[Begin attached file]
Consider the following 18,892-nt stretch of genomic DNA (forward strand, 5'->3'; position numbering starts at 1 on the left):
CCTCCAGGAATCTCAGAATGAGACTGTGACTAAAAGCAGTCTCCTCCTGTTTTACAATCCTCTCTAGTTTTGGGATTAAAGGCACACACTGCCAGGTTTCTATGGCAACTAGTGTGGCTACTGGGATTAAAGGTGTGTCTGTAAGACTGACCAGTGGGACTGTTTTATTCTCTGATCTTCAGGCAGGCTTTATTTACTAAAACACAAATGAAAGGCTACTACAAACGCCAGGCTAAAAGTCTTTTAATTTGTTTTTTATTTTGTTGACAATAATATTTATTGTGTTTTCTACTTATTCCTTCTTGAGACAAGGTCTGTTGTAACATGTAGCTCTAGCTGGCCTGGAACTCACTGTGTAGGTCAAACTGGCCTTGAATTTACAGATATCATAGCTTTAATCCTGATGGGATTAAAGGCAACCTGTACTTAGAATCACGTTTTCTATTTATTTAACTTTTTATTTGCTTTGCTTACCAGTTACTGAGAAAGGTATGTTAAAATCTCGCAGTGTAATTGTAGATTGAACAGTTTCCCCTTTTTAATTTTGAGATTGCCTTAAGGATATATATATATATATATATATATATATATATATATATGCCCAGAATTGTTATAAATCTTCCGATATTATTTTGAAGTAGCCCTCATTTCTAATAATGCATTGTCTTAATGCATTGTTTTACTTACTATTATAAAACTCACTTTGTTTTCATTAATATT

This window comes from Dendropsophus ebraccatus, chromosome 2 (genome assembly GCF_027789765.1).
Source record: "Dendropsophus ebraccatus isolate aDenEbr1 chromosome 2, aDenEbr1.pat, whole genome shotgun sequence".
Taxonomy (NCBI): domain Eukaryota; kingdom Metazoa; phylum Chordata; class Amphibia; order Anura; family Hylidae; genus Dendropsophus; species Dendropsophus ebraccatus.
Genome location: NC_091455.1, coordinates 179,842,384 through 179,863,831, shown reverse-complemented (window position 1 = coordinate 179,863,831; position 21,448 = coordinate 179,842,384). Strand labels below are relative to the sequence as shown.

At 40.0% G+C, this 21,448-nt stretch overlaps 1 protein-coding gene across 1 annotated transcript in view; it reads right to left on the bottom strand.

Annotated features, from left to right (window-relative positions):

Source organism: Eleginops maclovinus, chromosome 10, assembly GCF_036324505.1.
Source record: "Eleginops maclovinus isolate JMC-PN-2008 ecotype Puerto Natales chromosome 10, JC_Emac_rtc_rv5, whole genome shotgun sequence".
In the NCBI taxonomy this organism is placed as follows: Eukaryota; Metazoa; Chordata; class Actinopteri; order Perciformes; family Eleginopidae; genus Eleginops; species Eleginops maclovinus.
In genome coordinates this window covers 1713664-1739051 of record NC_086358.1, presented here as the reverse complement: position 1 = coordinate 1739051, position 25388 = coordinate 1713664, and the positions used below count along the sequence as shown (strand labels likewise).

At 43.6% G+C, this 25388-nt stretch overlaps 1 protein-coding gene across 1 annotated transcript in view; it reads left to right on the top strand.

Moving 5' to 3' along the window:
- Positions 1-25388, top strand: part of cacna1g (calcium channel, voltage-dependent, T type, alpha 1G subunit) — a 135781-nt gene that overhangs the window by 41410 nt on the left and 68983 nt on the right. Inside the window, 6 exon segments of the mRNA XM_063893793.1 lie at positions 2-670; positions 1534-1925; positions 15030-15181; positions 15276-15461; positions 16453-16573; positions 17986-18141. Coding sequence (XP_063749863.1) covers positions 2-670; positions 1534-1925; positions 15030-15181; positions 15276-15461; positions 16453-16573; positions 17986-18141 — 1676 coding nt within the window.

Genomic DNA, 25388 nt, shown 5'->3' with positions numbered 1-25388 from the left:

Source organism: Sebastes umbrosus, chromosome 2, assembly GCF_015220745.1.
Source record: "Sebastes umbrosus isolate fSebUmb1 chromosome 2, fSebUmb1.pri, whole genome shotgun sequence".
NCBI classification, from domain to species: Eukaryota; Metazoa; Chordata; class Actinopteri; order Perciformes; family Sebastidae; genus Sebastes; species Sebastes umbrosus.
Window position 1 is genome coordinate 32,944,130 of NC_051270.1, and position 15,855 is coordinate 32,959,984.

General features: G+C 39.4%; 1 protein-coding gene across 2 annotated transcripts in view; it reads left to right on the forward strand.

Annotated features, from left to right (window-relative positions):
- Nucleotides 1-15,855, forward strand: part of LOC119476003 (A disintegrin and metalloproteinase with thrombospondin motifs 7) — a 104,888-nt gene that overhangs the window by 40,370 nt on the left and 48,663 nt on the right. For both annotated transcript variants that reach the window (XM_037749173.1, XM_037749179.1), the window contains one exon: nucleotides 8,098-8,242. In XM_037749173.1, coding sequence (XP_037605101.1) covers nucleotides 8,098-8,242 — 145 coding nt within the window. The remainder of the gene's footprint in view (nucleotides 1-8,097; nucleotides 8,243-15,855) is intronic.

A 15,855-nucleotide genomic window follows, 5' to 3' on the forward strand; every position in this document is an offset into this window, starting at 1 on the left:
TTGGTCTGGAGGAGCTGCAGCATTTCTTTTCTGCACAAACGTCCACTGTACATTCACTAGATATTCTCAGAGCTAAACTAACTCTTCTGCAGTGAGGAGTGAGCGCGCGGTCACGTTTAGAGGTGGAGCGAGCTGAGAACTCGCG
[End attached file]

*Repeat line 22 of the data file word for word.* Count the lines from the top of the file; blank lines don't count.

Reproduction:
Annotated features, from left to right (window-relative positions):